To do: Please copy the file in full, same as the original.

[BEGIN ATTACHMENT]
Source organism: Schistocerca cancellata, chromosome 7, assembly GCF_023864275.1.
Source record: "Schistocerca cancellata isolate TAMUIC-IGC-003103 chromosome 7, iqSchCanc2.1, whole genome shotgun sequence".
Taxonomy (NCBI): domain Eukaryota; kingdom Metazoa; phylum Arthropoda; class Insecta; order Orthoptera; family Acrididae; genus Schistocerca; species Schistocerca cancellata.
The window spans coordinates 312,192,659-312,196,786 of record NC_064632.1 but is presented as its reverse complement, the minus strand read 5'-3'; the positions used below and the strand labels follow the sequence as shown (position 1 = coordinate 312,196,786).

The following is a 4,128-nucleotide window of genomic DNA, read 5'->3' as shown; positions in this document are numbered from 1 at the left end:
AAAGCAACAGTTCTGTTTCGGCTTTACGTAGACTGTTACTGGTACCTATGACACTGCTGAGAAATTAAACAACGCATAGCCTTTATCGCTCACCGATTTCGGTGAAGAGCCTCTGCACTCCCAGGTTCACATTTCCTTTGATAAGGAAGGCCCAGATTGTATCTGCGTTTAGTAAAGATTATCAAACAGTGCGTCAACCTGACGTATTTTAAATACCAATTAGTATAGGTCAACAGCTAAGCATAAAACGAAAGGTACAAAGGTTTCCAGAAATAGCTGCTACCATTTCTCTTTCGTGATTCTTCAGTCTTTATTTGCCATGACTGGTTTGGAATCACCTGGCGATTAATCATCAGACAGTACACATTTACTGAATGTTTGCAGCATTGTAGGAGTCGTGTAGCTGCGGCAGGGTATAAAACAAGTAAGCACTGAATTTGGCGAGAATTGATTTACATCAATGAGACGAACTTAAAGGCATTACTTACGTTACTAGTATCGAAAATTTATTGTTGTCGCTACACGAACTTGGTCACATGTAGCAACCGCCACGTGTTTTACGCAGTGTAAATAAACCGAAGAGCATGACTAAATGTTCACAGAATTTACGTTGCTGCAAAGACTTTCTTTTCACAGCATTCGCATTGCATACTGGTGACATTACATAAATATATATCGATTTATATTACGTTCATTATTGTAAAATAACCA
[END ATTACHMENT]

Source organism: Schistocerca cancellata, chromosome 7, assembly GCF_023864275.1.
Source record: "Schistocerca cancellata isolate TAMUIC-IGC-003103 chromosome 7, iqSchCanc2.1, whole genome shotgun sequence".
Taxonomy (NCBI): domain Eukaryota; kingdom Metazoa; phylum Arthropoda; class Insecta; order Orthoptera; family Acrididae; genus Schistocerca; species Schistocerca cancellata.
The window spans coordinates 312,192,659-312,196,786 of record NC_064632.1 but is presented as its reverse complement, the minus strand read 5'-3'; the positions used below and the strand labels follow the sequence as shown (position 1 = coordinate 312,196,786).

The following is a 4,128-nucleotide window of genomic DNA, read 5'->3' as shown; positions in this document are numbered from 1 at the left end:
AAAGCAACAGTTCTGTTTCGGCTTTACGTAGACTGTTACTGGTACCTATGACACTGCTGAGAAATTAAACAACGCATAGCCTTTATCGCTCACCGATTTCGGTGAAGAGCCTCTGCACTCCCAGGTTCACATTTCCTTTGATAAGGAAGGCCCAGATTGTATCTGCGTTTAGTAAAGATTATCAAACAGTGCGTCAACCTGACGTATTTTAAATACCAATTAGTATAGGTCAACAGCTAAGCATAAAACGAAAGGTACAAAGGTTTCCAGAAATAGCTGCTACCATTTCTCTTTCGTGATTCTTCAGTCTTTATTTGCCATGACTGGTTTGGAATCACCTGGCGATTAATCATCAGACAGTACACATTTACTGAATGTTTGCAGCATTGTAGGAGTCGTGTAGCTGCGGCAGGGTATAAAACAAGTAAGCACTGAATTTGGCGAGAATTGATTTACATCAATGAGACGAACTTAAAGGCATTACTTACGTTACTAGTATCGAAAATTTATTGTTGTCGCTACACGAACTTGGTCACATGTAGCAACCGCCACGTGTTTTACGCAGTGTAAATAAACCGAAGAGCATGACTAAATGTTCACAGAATTTACGTTGCTGCAAAGACTTTCTTTTCACAGCATTCGCATTGCATACTGGTGACATTACATAAATATATATCGATTTATATTACGTTCATTATTGTAAAATAACCA